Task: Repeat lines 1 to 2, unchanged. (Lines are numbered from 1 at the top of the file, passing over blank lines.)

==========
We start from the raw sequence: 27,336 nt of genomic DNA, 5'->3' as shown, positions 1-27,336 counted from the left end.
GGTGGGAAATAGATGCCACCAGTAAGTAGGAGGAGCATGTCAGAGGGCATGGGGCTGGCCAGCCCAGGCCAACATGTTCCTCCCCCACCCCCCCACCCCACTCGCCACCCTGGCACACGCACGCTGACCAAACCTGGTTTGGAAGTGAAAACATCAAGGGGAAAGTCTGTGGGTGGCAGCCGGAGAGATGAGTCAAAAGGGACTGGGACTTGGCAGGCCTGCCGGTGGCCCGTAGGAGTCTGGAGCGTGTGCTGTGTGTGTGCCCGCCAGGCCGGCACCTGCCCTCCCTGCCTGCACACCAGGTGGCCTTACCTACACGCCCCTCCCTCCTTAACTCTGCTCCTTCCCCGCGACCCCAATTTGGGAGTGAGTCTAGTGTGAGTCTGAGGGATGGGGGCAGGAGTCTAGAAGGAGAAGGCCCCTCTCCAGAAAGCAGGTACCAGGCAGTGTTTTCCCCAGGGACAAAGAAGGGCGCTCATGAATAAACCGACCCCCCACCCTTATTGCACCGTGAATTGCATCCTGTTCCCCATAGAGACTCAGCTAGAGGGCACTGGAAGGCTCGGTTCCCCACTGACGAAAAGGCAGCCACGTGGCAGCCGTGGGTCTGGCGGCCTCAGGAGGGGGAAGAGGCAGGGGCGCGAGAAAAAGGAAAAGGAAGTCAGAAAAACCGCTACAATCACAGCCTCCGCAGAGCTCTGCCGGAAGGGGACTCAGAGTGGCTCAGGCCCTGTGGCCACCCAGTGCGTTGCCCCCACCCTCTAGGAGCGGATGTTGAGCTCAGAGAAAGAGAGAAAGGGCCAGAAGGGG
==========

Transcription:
We start from the raw sequence: 27,336 nt of genomic DNA, 5'->3' as shown, positions 1-27,336 counted from the left end.
GGTGGGAAATAGATGCCACCAGTAAGTAGGAGGAGCATGTCAGAGGGCATGGGGCTGGCCAGCCCAGGCCAACATGTTCCTCCCCCACCCCCCCACCCCACTCGCCACCCTGGCACACGCACGCTGACCAAACCTGGTTTGGAAGTGAAAACATCAAGGGGAAAGTCTGTGGGTGGCAGCCGGAGAGATGAGTCAAAAGGGACTGGGACTTGGCAGGCCTGCCGGTGGCCCGTAGGAGTCTGGAGCGTGTGCTGTGTGTGTGCCCGCCAGGCCGGCACCTGCCCTCCCTGCCTGCACACCAGGTGGCCTTACCTACACGCCCCTCCCTCCTTAACTCTGCTCCTTCCCCGCGACCCCAATTTGGGAGTGAGTCTAGTGTGAGTCTGAGGGATGGGGGCAGGAGTCTAGAAGGAGAAGGCCCCTCTCCAGAAAGCAGGTACCAGGCAGTGTTTTCCCCAGGGACAAAGAAGGGCGCTCATGAATAAACCGACCCCCCACCCTTATTGCACCGTGAATTGCATCCTGTTCCCCATAGAGACTCAGCTAGAGGGCACTGGAAGGCTCGGTTCCCCACTGACGAAAAGGCAGCCACGTGGCAGCCGTGGGTCTGGCGGCCTCAGGAGGGGGAAGAGGCAGGGGCGCGAGAAAAAGGAAAAGGAAGTCAGAAAAACCGCTACAATCACAGCCTCCGCAGAGCTCTGCCGGAAGGGGACTCAGAGTGGCTCAGGCCCTGTGGCCACCCAGTGCGTTGCCCCCACCCTCTAGGAGCGGATGTTGAGCTCAGAGAAAGAGAGAAAGGGCCAGAAGGGG